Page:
Maybe it's best to do both; hardcode the stuff that would produce a lot of if/else or impossible code. Keep using parameters for smaller controls in order to reduce the amount of various shaders. Doing this sounds a bit difficult to do properly though, and programmer-instrinct tells me UDK does it in a more flexible way hehe.

 

 

 

As for loading, I suspect quite a lot particle effects are bound to a special situation only. A waterfall or some dancing plasma balls don't appear all the time, so I could load the pre-compiled code in a background thread when approaching the scene. Though I'm not sure if OpenCL allows to create the actual shader in a background thread as well... never tried it.

 

Cheers



#4 Vilem Otte   Crossbones+   -  Reputation: 1374

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Posted 05 August 2013 - 05:04 PM

Yup doing fine...

 

you could just determine the shaders needed at level load and dynamically load and compile the ones that you *will* need on the fly. E.g. the player starts in one end of the map, you don't need shaders from the other and. And load the ones needed on the fly and remove the older ones. That could work, the question is - is it worth it to implement that complicated system for Tower22 game?

 

I can't tell you whether it is or isn't. I do have though this much complicated system in the game engine for my long-term project - the whole loading system for any resource is working on other thread and letting main thread know when we're done. It is quite complicated construction though and I probably wouldn't do it for non-open world games. On the other hand it gives your engine the ability to work with large scale worlds.

 

OpenGL *allows* you to create or upload shader/texture/whatever in background thread - but I don't use it this way. I use background threads to do just loading, and OpenGL calls are called on main thread. I know this isn't the best solution ever, but I wanted to separate loading threads from dependency on OpenGL. Because in future I'd like to allow user to switch to OpenCL renderer (using ray tracer).


Edited by Vilem Otte, 05 August 2013 - 05:05 PM.

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#5 spek   Prime Members   -  Reputation: 993

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Posted 05 August 2013 - 05:43 PM

It gets slightly more complicated, as there is no "level-start". The whole world roams, so in case I shouldn't load all possible shaders at a time, they need to be loaded when they become relevant. So most of the texture and world data is streamed on the fly already. Using OpenCL instead of GL for the particles btw, dunno about the options there to stream things smoothly.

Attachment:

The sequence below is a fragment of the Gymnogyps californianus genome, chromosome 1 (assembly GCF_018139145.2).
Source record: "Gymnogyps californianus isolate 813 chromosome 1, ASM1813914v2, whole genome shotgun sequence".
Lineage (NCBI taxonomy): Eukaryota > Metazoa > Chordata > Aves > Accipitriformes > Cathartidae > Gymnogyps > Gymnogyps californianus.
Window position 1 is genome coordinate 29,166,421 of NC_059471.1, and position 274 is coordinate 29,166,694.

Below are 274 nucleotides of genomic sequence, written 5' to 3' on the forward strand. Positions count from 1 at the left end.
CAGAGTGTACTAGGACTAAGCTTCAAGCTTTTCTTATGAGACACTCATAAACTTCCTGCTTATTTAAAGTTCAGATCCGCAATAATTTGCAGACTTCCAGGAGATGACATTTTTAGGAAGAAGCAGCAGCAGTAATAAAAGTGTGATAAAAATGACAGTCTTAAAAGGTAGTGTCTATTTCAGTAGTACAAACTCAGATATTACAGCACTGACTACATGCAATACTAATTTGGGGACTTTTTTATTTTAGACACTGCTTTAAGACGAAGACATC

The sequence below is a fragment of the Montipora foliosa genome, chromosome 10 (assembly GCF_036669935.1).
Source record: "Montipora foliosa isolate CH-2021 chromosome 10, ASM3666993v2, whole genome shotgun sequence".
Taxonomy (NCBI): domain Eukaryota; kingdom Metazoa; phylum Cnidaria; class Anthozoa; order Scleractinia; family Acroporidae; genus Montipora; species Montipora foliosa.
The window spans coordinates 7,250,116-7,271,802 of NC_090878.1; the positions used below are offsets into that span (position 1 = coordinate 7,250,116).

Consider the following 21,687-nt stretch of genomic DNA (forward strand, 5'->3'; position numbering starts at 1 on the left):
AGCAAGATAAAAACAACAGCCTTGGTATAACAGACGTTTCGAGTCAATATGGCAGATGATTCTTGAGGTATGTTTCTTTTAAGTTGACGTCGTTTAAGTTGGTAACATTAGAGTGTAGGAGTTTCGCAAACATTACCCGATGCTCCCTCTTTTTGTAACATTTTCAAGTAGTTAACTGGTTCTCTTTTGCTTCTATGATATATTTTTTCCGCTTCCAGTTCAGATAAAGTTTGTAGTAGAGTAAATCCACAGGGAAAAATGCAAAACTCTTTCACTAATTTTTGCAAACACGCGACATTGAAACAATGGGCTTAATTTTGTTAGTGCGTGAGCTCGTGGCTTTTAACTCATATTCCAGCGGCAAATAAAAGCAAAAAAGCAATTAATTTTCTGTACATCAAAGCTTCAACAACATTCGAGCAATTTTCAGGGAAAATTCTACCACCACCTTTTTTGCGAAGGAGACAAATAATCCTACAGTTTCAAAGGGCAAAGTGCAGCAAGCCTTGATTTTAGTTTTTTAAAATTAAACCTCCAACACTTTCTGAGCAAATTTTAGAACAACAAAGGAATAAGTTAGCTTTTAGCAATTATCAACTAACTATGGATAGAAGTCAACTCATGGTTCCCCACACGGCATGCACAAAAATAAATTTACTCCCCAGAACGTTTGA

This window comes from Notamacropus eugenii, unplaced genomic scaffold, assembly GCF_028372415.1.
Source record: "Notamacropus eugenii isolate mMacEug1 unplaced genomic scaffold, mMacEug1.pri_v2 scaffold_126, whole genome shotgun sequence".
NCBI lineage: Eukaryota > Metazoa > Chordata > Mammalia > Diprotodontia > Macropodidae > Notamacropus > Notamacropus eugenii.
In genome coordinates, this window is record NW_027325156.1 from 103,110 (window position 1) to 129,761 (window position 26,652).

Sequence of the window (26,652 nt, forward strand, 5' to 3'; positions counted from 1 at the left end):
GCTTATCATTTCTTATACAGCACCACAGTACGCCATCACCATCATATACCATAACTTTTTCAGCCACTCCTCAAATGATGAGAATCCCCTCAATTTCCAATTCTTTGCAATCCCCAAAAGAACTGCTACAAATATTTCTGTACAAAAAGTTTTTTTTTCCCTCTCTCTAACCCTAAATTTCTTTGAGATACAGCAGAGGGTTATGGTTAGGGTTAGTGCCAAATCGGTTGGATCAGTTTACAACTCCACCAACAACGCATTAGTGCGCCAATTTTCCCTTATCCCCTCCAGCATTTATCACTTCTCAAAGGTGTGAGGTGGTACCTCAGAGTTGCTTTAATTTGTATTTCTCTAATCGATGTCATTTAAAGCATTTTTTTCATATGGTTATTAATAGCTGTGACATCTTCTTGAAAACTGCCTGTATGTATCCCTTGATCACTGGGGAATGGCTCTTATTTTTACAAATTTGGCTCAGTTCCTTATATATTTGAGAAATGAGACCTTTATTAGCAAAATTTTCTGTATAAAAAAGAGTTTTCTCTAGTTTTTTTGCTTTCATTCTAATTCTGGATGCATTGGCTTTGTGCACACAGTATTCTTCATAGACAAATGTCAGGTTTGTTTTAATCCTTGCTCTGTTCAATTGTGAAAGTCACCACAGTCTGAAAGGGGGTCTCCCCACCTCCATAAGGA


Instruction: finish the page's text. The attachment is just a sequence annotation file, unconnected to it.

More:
It's hard to tell how many different particle effects will be generated really. Thousand is probably a bit of an extreme example, and a minute more or less loading doesn't hurt that much anyway, since a lot has to be loaded initially anyway. That still doesn't mean I should follow the dumb & easy path, But for making decissions, I'm more interested in the performance benefits (or lack of), and flexibility. If each different particle effect gets its own shader anyway, I can hardcode all parameters, and allow to add custom chunks of code for advanced motion, rather than trying to do everything with a limited set of parameters.

 

 

 

For example, consider physics. A particle either just falls like a rock, like a feather or tree leaf. Maybe it doesn't fall at all because it's a dust cloud, or a swarm of stinky flies that does random movement. With a variable gravity vector you can come quite far, but more advanced movements such as the flies require more options/variables, or a different base shader to start with. Combine that with the many other features (color, size, opacity, collisions, wind, spawn locations, ...), and the list of combinations becomes infinite. In my current "solution", I'm just using one shader with a big bunch of variables. But three things bother me: